WASHINGTON — When I first heard that Mel Gibson was making a movie about Christ’s passion, I didn’t believe I’d ever see it. At the time, the swirl of rumors said it was to be a three-hour religious epic, in Aramaic, without subtitles. I doubted it would ever make it to video, never mind a full theatrical release.
A year-and-a-half later I found myself standing in line with at least 100 other people hoping to get into an Ash Wednesday matinee of The Passion of the Christ. Many of us bunched together for over an hour waiting for the theater manager to open the doors. Camera crews from three local television stations made appearances while we idled, stopping long enough to get a shot of the line and to ask a few old ladies why they were excited to see the movie.
As show time crept closer, some surprisingly un-Christian behavior began. A teenage couple in matching “Jesus: The Choice of a New Generation” T-shirts made out against the wall next to me without the slightest prick of self-consciousness. I gawked in spite of myself and wondered what their parents would do if they found out this was the real reason they let their kids play hooky.
There was also an awful lot of shouting near the front of the line when someone tried to cut. “It starts back there, chump!” a man shouted finally, waving his arms. When the thwarted cutter gave up and headed for the back of the line, he made sure his shoulder more than brushed into the man who called him out. So much for turning the other cheek.
Finally, the line moved forward. I bought my ticket and walked inside. A church group was hunkered down in the theater adjacent to the one in which The Passion was about to show. Later, I would hear the sarcastic bravado of Ice Cube flowing out of that room as Barbershop 2: Back in Business played, but at this point a preacher was finishing up an energetic pre-Passion sermon.
“Mel Gibson has given you an opportunity to praise God with your dollars,” one immaculately dressed young man, all smiles, told three older women in the back of the room. “When you buy a ticket to this movie, it sends a message. It is telling people, God is alive and well — and he’s still got one heck of an audience.”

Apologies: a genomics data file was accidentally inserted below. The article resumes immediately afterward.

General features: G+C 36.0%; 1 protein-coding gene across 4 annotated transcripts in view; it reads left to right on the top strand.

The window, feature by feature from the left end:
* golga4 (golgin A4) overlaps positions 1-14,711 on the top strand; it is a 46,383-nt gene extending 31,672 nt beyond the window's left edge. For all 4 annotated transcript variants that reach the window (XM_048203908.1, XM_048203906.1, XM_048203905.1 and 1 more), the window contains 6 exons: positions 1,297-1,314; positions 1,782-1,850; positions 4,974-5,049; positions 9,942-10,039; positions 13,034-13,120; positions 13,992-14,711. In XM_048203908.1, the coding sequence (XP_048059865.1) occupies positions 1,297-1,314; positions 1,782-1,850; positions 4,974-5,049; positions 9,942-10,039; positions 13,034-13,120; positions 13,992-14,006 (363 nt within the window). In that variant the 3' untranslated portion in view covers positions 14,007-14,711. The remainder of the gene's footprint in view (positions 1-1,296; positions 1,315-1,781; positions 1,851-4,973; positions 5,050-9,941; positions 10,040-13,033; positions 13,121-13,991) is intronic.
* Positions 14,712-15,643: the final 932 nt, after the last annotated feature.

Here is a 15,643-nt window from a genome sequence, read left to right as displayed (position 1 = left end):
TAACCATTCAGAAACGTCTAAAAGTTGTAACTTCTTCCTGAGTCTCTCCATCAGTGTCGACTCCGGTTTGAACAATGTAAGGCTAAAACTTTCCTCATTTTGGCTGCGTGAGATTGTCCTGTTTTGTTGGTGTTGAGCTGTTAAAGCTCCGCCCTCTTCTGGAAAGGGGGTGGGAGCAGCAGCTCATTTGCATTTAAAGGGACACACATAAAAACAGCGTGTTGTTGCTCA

HE WASN’T TEASING about the audience. The Passion is a difficult film to describe. It is as unrelenting as it is powerful. The air in the packed theater crackled with electricity, as the hype and the reality collided on the screen above us.
For all the talk of ultra-violence and gore, the film isn’t any harsher than your typical Martin Scorsese pic. But knowing where the story is going, the tragedy of what this man suffered despite his goodness and innocence — I never felt anyone in Goodfellas was being unreasonably whacked, for example — made watching it all the harder to bear.
But watch we did, the silence punctuated only with sobs from every corner of the theater. A black woman in her mid-sixties seated next to me passed tissues down our row. During the crucifixion scene she became overwhelmed and burst into loud sobs.
“It’s going to be all right,” I whispered. She calmed slowly and put her hand on mine, squeezing tightly when the nails were hammered into Jesus’ hands and feet. When the lights came up, she hugged me and said, “God bless you.”
I looked around, and saw other aisles were full of people wiping away tears, hands on each other’s shoulders or locked in embrace. And I thought to myself, This is unlike anything I have ever seen.
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H/T to National Review Online